Briana Tomack (left) and Cathi Williams
Williams worked in corporate and nonprofit public relations and advertising for ten years in Pennsylvania and North Carolina before forming, in 2002, her own advertising and design agency, biffBOOcommunication, which also publishes the newspaper. (Her six-year-old son, Robert, is the spokesmodel for the agency and is featured on the website.)
At turning points in their careers and family life goals, they decided their professional and personal skills complemented the other’s business endeavors.
“Cathi is a creative and conceptual introvert, and I'm an analytical and organized extrovert,” said Tomack.
Taking their years of experience in corporate and nonprofit business, they decided to work together and create something new.
“We wanted to create a free community magazine for, by, and about the people of Westmoreland County,” said Tomack. “So many local publications focus on business or all-advertising formats… an all-feature, good-news type of publication is something new.”
Debut issue of Laurel Mountain Post, 2004
Although their post-graduate life took them away from the area, Tomack and Williams always kept in touch with the people and places they left behind.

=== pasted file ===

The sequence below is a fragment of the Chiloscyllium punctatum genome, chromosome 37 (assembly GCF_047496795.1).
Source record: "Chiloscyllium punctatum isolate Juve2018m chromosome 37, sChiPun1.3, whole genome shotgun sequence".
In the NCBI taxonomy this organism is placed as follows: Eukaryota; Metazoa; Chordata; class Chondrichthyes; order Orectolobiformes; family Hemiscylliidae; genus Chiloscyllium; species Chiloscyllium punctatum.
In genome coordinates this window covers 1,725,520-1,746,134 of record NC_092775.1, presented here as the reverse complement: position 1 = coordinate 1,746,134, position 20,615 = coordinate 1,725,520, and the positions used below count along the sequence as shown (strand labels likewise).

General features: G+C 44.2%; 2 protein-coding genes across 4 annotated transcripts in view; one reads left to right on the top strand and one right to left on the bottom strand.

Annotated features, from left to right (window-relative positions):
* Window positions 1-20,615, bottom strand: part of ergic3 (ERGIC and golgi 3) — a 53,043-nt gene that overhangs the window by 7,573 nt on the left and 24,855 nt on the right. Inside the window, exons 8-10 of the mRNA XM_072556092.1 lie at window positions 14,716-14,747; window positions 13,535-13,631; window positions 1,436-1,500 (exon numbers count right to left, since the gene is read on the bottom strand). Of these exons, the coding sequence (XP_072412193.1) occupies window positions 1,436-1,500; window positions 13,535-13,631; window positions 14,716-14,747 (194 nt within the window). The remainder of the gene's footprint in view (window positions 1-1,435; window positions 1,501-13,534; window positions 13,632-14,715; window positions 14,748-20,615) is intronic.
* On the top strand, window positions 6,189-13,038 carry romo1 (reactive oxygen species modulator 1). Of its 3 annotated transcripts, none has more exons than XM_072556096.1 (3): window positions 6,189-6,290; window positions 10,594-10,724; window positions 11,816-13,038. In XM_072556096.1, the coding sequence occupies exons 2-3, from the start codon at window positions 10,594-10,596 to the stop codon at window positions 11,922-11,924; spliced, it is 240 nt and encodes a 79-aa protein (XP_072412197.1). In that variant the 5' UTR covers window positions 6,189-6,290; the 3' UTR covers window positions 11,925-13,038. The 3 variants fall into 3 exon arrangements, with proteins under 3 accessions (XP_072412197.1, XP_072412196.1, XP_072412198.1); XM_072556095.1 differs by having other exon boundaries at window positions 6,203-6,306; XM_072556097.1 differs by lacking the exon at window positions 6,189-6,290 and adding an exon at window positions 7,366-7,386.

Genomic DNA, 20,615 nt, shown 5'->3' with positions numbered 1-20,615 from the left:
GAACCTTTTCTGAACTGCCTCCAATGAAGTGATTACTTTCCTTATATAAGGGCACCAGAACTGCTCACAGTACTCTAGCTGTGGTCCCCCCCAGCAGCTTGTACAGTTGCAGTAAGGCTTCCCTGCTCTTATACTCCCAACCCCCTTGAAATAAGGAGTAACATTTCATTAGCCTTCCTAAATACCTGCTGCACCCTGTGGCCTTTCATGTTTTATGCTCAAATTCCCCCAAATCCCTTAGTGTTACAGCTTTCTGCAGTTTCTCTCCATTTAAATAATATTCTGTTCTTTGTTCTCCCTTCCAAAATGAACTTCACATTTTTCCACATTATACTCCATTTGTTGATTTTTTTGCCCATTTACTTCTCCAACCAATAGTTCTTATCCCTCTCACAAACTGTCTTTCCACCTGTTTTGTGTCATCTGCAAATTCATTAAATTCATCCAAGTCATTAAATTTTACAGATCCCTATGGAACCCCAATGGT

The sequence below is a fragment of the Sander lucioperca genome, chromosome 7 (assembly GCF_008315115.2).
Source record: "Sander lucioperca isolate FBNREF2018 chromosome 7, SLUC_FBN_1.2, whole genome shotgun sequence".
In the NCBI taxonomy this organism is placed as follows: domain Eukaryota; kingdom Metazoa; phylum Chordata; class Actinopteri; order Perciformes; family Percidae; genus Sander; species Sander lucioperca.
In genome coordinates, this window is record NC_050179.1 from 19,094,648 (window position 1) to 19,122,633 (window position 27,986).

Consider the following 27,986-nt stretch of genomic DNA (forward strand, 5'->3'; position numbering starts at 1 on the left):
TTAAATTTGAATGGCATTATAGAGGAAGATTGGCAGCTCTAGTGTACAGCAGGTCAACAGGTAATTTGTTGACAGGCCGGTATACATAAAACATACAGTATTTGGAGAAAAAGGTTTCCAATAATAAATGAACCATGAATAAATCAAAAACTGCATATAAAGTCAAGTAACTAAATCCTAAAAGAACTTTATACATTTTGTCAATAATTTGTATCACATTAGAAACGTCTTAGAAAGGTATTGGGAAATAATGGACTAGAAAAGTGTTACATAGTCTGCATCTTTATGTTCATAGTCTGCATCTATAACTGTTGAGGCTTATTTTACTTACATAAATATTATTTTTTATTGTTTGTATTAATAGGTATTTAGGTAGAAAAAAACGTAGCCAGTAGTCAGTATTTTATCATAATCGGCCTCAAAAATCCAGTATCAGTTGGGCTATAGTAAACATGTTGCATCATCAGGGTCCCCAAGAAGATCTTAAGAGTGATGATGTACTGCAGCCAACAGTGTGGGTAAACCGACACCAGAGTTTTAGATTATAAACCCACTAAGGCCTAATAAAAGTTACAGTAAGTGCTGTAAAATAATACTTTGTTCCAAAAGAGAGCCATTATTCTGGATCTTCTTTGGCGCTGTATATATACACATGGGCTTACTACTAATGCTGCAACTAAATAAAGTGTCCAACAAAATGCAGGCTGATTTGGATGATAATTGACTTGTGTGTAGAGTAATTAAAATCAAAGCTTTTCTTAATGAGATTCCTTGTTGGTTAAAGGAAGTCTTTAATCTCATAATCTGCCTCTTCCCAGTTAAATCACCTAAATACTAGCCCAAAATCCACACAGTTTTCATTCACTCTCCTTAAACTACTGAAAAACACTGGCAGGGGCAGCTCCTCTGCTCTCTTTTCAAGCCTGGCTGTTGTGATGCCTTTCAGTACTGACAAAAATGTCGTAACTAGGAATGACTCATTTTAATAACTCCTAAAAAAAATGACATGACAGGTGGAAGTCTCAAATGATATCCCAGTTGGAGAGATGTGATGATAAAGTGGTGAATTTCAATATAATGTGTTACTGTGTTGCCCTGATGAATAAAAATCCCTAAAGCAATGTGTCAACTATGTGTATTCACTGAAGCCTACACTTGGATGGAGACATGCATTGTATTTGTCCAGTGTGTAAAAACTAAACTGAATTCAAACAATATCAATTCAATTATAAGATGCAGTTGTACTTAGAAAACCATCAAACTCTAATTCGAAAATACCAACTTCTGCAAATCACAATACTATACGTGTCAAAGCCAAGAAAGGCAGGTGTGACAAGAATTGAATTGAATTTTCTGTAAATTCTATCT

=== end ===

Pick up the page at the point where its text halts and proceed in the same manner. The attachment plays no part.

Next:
Tomack eventually moved to Duncansville, Pa., with her husband, Rick Tomack ’91, and their children, Sam and Alex. Rick is a department director of a long-term care facility in the Altoona area.
Williams, a third-generation IUP graduate, lives in Fuquay-Varina, N.C. (a suburb of Raleigh), but spends summers and vacations at her parents’ farm in Derry. She also commutes frequently between the two states for the newspaper and for advertising projects. She met her husband, Drew Williams D’93, while both studied in IUP’s graduate English program. He serves as the newspaper’s fiction editor and is a published author.
Their daughter, fifteen-year-old Elizabeth Srsic (her grandfather is Bill Srsic, IUP’s associate director of financial aid), serves as the newspaper’s art and layout editor, performing design revisions to ads and feature content during the final editing and print preparation process.
“This newspaper is a way for everyone who calls this part of the state home to keep in touch with it,” said Tomack. “Residents can reconnect with their neighbors, and those who have moved away can keep in touch. Our goal is to build, promote, and strengthen the community in Westmoreland and surrounding counties.”
The paper is available to view on line at www.LaurelMountainPost.com.